We, the undersigned, represent organizations within the Virginia Grassroots Coalition. One of our top priorities is moving Virginia toward a clean energy economy and drastically reducing statewide greenhouse gas emissions.
We appreciate the opportunity to comment on the development of the 2018 Virginia Energy Plan. We understand that the Plan will focus on five stakeholder tracks: solar and wind, offshore wind, energy efficiency, electric vehicles, and energy storage. While critically important, these tracks do not address comprehensive grid transformation and offer at best piecemeal solutions to some of our most pressing energy and environmental issues.
I. The Energy Plan Should Call for a Comprehensive Grid Transformation Study
To successfully compete in the 21st century economy, Virginia must transition from the status quo and modernize its grid and its utility laws. Effective grid transformation should:
Other state governments including those of New York, Minnesota, Rhode Island, Massachusetts, Michigan, Nevada and Ohio are aggressively pursuing grid transformation.
In Virginia, however, grid modernization is largely left in the hands of the for-profit utility monopolies. Thus, hundreds of millions of rate-payer dollars will continue to pay for projects that benefit utility shareholders rather than the public. As clear from Dominion’s first filing in 2018 with the State Corporation Commission, Dominion intends to use money it previously overcharged consumers for capital projects that “harden” the existing grid, rather than for projects that provide consumers’ choice, produce economic efficiencies, reduce the carbon footprint, or in any way create a truly modern grid.
A. Independent Grid Transformation Study with Recommendations
We strongly urge that the 2018 Virginia Energy Plan include a recommendation for the Governor to initiate a comprehensive Grid Transformation Study. The study, along with its recommendations, should be completed before multi-millions are spent on grid modernization measures, as defined by the for-profit utilities, which are at best ineffective and at worst counterproductive. Thus, the study should be final by the fall of 2019 – at which time, a final report with recommendations must be provided to the Governor, the General Assembly, relevant regulatory agencies and the public. The study should include a strong stakeholder process with participation by consumer and environmental groups, local governments, the electric utility industry, relevant state representatives, experts and the general public.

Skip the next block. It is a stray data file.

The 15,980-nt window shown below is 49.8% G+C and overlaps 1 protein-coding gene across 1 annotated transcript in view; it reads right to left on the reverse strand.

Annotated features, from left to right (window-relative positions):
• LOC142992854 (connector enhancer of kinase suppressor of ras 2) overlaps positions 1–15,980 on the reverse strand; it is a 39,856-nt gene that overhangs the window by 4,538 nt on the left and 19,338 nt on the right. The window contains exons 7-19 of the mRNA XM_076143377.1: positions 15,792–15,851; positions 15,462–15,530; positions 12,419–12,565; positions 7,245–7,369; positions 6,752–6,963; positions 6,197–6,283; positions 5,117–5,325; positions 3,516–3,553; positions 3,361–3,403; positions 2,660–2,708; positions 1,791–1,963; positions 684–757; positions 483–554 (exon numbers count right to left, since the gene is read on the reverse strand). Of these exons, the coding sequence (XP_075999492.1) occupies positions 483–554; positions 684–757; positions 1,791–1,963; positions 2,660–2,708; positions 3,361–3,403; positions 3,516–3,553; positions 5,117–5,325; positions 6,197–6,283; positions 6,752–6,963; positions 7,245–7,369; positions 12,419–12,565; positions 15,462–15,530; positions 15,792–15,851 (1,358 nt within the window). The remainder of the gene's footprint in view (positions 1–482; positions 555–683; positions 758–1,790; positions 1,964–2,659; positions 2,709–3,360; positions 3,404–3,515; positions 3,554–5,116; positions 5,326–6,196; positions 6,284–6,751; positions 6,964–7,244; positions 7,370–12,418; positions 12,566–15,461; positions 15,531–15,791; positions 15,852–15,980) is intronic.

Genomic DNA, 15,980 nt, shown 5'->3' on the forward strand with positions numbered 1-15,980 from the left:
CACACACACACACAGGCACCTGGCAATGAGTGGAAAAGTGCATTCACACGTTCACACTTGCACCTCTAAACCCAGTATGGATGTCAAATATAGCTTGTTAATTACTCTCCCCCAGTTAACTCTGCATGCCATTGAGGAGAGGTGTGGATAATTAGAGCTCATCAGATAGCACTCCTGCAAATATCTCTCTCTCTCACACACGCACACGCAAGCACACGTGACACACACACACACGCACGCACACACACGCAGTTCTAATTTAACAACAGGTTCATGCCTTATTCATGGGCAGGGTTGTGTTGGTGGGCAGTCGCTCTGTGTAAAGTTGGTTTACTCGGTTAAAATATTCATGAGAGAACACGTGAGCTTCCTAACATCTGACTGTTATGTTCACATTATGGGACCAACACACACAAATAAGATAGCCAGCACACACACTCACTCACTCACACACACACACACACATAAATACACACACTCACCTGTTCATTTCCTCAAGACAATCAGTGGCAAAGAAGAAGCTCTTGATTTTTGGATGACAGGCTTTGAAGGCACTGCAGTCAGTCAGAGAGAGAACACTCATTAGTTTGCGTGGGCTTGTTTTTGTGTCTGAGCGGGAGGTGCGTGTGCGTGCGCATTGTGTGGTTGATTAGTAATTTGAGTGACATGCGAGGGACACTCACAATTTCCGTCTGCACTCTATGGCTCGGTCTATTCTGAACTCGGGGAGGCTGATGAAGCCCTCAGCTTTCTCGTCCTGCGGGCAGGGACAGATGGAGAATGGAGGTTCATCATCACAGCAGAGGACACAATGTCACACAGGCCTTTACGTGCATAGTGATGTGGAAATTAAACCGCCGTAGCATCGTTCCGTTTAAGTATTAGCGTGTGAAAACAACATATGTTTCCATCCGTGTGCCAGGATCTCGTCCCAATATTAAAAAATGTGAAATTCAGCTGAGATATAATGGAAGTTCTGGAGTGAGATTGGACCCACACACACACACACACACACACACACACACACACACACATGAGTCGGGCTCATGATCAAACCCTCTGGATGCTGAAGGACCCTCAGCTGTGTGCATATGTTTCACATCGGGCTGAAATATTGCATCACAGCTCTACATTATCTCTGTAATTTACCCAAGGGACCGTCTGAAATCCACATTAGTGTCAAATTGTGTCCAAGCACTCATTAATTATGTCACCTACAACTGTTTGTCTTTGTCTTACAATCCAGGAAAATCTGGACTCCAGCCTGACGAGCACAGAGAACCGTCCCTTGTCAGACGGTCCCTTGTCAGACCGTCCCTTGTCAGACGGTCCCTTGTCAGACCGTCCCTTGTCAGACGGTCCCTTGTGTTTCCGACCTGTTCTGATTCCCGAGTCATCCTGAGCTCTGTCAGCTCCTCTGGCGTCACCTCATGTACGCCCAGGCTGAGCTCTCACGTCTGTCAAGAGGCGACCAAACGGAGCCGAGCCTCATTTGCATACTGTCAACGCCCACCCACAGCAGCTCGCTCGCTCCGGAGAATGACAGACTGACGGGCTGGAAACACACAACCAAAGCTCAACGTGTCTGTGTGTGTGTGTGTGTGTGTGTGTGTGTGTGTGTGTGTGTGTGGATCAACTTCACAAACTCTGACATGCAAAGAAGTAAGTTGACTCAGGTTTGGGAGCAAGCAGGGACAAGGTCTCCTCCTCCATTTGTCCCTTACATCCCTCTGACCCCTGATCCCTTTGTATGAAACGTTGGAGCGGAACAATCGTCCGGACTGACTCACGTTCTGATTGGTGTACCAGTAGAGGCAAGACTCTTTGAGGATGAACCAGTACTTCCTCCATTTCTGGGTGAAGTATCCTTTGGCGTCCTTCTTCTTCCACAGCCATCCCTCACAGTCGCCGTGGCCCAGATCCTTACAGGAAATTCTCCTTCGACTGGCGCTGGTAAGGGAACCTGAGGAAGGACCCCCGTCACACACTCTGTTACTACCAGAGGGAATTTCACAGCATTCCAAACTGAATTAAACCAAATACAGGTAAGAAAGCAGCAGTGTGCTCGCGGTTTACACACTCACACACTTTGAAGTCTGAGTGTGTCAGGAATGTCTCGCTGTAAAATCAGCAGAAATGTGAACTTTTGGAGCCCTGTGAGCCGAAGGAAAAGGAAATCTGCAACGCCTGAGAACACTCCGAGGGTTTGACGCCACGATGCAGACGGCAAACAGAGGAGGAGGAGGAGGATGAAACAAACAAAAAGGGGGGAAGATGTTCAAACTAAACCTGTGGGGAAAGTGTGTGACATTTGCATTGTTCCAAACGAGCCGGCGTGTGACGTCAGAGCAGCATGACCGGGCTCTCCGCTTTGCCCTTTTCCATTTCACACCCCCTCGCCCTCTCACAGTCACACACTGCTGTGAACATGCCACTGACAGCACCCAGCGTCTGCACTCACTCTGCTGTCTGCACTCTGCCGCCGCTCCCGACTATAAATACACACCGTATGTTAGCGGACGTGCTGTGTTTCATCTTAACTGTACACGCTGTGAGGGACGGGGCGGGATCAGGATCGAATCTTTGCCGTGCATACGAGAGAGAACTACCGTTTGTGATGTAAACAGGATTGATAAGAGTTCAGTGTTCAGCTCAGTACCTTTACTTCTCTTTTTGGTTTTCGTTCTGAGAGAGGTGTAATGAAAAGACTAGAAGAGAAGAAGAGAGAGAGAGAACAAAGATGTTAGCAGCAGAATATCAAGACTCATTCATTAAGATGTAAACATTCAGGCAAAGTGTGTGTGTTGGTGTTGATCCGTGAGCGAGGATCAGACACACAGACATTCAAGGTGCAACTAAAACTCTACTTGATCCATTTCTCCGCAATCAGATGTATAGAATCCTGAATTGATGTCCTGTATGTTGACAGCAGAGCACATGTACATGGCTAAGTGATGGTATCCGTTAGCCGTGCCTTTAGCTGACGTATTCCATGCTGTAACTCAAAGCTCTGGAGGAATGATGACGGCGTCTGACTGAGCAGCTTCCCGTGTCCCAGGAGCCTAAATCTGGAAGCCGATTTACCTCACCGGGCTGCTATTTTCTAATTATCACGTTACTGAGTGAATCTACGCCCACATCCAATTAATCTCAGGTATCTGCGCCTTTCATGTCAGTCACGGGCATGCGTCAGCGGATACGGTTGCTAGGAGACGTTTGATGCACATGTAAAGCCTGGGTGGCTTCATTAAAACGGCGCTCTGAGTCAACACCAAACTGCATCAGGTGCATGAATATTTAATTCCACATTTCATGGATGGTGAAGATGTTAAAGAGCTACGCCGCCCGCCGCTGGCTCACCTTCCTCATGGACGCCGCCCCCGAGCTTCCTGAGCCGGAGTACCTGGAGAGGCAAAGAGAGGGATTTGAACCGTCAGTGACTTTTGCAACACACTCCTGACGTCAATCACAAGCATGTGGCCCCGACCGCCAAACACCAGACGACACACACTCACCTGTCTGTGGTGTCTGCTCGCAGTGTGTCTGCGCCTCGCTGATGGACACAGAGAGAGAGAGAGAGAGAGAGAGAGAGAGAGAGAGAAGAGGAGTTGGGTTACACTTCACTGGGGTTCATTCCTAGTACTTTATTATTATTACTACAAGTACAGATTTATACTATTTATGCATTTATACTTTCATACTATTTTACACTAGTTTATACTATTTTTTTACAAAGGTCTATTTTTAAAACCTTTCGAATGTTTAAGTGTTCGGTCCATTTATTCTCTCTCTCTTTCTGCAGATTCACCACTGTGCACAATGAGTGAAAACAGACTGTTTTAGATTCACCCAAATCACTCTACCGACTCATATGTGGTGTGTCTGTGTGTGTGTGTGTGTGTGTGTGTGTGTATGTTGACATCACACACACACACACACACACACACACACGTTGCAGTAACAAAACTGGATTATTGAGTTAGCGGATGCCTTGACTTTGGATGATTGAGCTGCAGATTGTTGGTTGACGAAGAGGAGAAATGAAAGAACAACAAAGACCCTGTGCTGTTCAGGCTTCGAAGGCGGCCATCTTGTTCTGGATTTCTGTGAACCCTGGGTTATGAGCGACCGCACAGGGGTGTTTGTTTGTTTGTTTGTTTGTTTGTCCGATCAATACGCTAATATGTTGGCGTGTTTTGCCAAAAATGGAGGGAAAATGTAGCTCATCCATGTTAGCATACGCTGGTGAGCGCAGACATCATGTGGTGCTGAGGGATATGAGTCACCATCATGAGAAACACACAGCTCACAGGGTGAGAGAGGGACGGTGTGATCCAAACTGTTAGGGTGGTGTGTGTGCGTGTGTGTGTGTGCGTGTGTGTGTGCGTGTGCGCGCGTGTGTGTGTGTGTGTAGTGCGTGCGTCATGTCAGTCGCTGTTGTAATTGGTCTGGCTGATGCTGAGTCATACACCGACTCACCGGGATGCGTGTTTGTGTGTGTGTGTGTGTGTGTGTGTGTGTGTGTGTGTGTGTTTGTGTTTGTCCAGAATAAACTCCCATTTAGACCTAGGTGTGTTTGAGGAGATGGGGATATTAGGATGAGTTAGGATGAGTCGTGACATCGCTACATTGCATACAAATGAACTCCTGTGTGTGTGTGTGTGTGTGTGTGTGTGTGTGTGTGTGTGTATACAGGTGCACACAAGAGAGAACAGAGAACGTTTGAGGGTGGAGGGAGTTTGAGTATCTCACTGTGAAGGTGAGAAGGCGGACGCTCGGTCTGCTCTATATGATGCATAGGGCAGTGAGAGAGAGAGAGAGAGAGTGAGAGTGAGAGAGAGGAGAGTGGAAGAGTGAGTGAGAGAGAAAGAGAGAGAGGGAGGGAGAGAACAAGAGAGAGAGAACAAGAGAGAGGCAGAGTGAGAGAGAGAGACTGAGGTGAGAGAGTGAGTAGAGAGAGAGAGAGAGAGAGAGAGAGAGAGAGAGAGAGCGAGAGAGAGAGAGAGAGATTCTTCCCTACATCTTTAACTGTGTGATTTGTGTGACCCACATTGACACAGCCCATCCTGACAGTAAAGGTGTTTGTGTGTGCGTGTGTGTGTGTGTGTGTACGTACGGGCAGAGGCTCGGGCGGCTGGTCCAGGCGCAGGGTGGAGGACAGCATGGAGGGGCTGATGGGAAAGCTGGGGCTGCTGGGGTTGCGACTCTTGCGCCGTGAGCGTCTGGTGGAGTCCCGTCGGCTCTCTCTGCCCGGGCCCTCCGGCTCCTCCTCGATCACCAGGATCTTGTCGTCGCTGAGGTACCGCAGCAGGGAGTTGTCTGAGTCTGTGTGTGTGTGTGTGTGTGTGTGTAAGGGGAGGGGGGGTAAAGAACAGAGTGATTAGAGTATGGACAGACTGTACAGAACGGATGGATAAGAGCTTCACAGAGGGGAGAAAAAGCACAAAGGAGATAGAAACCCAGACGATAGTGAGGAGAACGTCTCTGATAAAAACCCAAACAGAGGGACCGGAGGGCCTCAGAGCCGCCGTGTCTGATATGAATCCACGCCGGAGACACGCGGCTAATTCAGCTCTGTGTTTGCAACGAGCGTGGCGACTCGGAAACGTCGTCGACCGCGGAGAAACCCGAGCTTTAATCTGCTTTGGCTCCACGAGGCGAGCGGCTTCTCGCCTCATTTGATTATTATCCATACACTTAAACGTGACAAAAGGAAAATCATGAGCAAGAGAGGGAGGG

The study should be led by an organization that is independent from the utilities. The organization must have technical expertise in grid transformation technologies and should be knowledgeable of different regulatory and incentive-based approaches as well as other states’ grid modernization efforts. Finally, it must be capable of evaluating the potential environmental and economic benefits of different grid transformation options and tools.
B. Grid Transformation Study Components
The grid transformation study must be far broader than the limited grid modernization definition in SB966. At minimum, it should address:
II. Barriers to Solar Energy Must be Eliminated
The recent energy legislation, “Grid Transformation and Security Act” (SB966), has a number of significant flaws. It failed to set a sufficiently high target for solar. It also failed to remove a variety of barriers to third-party solar generation. These barriers negatively impact the solar industry, local government solar, as well as residential and business solar. The 2018 Energy Plan should provide a robust review of these barriers and recommend legislative remedies and other reforms. Remedies and reforms are especially critical to open the market for investment in distributed solar. Some of the most critical reforms are listed below.
Thank you for your consideration of our comments and recommendations. We look forward to your response.
Sharon Shutler, We of Action (WofA)
Luisa Boyarski, Together We Will Northern Virginia
Stair Calhoun, Network NOVA
Cindy Cunningham, Virginia Progressive Legislative Alert Network (VAPLAN)
Robbin Warner, Postcards4VA
Chris LeMenestrel, Virginia Democracy Forward
Marianne Burke, Indivisible Virginia 11
Anne Moriarty, Hunter Mill Indivisible
Molly Bakal, Indivisible Northern Virginia
Cindy Speas, Lewinsville Faith In Action
Heidi Zollo, Herndon-Reston Indivisible
Matt Sowd, Herndon Huddle
Juliet Hiznay, Kristin Haldeman, Indivisible Arlington
Kathleen Mullen, Indivisible Below the Beltway
Alice Robie, Zero Carbon Virginia
cc: NOVA Senators and House of Delegates Representatives
over this text and enter your comments here. You are limited to approximately 3000 words.